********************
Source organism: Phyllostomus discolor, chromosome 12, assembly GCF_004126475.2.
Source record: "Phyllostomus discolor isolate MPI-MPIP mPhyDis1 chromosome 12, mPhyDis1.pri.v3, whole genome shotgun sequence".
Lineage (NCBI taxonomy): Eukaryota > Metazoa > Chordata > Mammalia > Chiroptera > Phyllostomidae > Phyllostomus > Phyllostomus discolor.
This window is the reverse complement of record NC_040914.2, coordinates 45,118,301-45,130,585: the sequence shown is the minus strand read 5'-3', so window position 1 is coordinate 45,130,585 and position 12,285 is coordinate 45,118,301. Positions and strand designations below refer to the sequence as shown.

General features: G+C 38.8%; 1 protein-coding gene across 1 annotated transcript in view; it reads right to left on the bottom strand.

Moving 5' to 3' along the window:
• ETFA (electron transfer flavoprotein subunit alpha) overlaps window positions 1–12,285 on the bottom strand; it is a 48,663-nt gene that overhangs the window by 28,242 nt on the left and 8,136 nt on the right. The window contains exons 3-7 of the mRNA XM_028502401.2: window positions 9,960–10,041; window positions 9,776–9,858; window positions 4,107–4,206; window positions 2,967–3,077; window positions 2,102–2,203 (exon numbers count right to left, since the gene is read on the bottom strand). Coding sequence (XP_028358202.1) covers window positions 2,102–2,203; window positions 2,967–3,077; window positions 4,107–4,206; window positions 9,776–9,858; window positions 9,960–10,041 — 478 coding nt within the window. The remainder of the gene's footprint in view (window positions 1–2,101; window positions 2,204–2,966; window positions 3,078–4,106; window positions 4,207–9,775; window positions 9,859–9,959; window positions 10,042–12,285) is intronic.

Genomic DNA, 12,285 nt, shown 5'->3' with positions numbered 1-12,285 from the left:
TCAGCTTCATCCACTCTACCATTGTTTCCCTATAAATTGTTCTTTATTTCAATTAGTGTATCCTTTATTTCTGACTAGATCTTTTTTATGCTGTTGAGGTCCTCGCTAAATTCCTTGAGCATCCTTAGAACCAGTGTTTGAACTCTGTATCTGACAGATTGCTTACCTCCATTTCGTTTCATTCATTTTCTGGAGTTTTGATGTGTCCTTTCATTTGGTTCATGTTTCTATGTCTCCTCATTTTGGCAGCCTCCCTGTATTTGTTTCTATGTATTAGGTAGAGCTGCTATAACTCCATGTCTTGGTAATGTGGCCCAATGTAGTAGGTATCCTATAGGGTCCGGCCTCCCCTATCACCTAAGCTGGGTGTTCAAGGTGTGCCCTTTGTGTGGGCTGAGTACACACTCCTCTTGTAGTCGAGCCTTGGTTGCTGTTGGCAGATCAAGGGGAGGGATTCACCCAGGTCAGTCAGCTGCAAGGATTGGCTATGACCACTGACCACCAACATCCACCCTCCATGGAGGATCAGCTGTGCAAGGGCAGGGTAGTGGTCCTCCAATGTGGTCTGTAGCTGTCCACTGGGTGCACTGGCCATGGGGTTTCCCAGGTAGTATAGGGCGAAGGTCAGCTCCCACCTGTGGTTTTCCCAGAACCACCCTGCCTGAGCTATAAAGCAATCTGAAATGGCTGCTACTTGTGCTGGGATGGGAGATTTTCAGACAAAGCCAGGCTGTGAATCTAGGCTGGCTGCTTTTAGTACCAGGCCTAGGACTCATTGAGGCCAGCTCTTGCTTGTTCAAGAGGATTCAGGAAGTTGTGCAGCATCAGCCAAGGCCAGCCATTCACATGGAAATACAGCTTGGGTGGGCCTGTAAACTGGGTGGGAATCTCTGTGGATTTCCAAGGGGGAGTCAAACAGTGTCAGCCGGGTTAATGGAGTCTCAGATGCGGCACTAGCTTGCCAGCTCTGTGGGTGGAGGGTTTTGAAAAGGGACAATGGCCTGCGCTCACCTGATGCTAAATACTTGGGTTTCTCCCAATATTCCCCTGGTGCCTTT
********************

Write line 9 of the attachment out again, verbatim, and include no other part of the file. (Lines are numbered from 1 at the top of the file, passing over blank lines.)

TCAGCTTCATCCACTCTACCATTGTTTCCCTATAAATTGTTCTTTATTTCAATTAGTGTATCCTTTATTTCTGACTAGATCTTTTTTATGCTGTTGAGGTCCTCGCTAAATTCCTTGAGCATCCTTAGAACCAGTGTTTGAACTCTGTATCTGACAGATTGCTTACCTCCATTTCGTTTCATTCATTTTCTGGAGTTTTGATGTGTCCTTTCATTTGGTTCATGTTTCTATGTCTCCTCATTTTGGCAGCCTCCCTGTATTTGTTTCTATGTATTAGGTAGAGCTGCTATAACTCCATGTCTTGGTAATGTGGCCCAATGTAGTAGGTATCCTATAGGGTCCGGCCTCCCCTATCACCTAAGCTGGGTGTTCAAGGTGTGCCCTTTGTGTGGGCTGAGTACACACTCCTCTTGTAGTCGAGCCTTGGTTGCTGTTGGCAGATCAAGGGGAGGGATTCACCCAGGTCAGTCAGCTGCAAGGATTGGCTATGACCACTGACCACCAACATCCACCCTCCATGGAGGATCAGCTGTGCAAGGGCAGGGTAGTGGTCCTCCAATGTGGTCTGTAGCTGTCCACTGGGTGCACTGGCCATGGGGTTTCCCAGGTAGTATAGGGCGAAGGTCAGCTCCCACCTGTGGTTTTCCCAGAACCACCCTGCCTGAGCTATAAAGCAATCTGAAATGGCTGCTACTTGTGCTGGGATGGGAGATTTTCAGACAAAGCCAGGCTGTGAATCTAGGCTGGCTGCTTTTAGTACCAGGCCTAGGACTCATTGAGGCCAGCTCTTGCTTGTTCAAGAGGATTCAGGAAGTTGTGCAGCATCAGCCAAGGCCAGCCATTCACATGGAAATACAGCTTGGGTGGGCCTGTAAACTGGGTGGGAATCTCTGTGGATTTCCAAGGGGGAGTCAAACAGTGTCAGCCGGGTTAATGGAGTCTCAGATGCGGCACTAGCTTGCCAGCTCTGTGGGTGGAGGGTTTTGAAAAGGGACAATGGCCTGCGCTCACCTGATGCTAAATACTTGGGTTTCTCCCAATATTCCCCTGGTGCCTTT